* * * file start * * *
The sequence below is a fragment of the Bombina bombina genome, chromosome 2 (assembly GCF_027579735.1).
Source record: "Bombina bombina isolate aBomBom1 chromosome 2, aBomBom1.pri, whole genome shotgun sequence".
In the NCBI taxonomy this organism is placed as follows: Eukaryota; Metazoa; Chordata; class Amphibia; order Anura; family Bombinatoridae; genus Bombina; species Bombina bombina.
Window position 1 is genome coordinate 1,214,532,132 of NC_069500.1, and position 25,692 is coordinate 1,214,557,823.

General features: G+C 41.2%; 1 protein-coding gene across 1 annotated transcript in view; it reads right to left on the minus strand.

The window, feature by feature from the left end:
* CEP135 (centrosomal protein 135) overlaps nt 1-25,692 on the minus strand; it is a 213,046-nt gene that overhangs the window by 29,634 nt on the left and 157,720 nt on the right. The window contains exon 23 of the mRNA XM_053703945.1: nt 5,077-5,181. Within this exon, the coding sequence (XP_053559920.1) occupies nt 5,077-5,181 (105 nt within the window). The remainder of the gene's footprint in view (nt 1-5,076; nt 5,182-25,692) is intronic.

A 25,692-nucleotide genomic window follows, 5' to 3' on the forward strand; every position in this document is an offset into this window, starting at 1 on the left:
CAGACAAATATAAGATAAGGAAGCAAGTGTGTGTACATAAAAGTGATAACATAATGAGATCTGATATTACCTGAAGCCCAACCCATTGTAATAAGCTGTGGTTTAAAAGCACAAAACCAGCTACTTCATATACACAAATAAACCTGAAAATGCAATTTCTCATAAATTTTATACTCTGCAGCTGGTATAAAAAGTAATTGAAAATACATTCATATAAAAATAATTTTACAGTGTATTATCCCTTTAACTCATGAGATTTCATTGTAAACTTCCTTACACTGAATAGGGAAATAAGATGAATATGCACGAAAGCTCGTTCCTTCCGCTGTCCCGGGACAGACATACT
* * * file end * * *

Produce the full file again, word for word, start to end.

The sequence below is a fragment of the Bombina bombina genome, chromosome 2 (assembly GCF_027579735.1).
Source record: "Bombina bombina isolate aBomBom1 chromosome 2, aBomBom1.pri, whole genome shotgun sequence".
In the NCBI taxonomy this organism is placed as follows: Eukaryota; Metazoa; Chordata; class Amphibia; order Anura; family Bombinatoridae; genus Bombina; species Bombina bombina.
Window position 1 is genome coordinate 1,214,532,132 of NC_069500.1, and position 25,692 is coordinate 1,214,557,823.

General features: G+C 41.2%; 1 protein-coding gene across 1 annotated transcript in view; it reads right to left on the minus strand.

The window, feature by feature from the left end:
* CEP135 (centrosomal protein 135) overlaps nt 1-25,692 on the minus strand; it is a 213,046-nt gene that overhangs the window by 29,634 nt on the left and 157,720 nt on the right. The window contains exon 23 of the mRNA XM_053703945.1: nt 5,077-5,181. Within this exon, the coding sequence (XP_053559920.1) occupies nt 5,077-5,181 (105 nt within the window). The remainder of the gene's footprint in view (nt 1-5,076; nt 5,182-25,692) is intronic.

A 25,692-nucleotide genomic window follows, 5' to 3' on the forward strand; every position in this document is an offset into this window, starting at 1 on the left:
CAGACAAATATAAGATAAGGAAGCAAGTGTGTGTACATAAAAGTGATAACATAATGAGATCTGATATTACCTGAAGCCCAACCCATTGTAATAAGCTGTGGTTTAAAAGCACAAAACCAGCTACTTCATATACACAAATAAACCTGAAAATGCAATTTCTCATAAATTTTATACTCTGCAGCTGGTATAAAAAGTAATTGAAAATACATTCATATAAAAATAATTTTACAGTGTATTATCCCTTTAACTCATGAGATTTCATTGTAAACTTCCTTACACTGAATAGGGAAATAAGATGAATATGCACGAAAGCTCGTTCCTTCCGCTGTCCCGGGACAGACATACT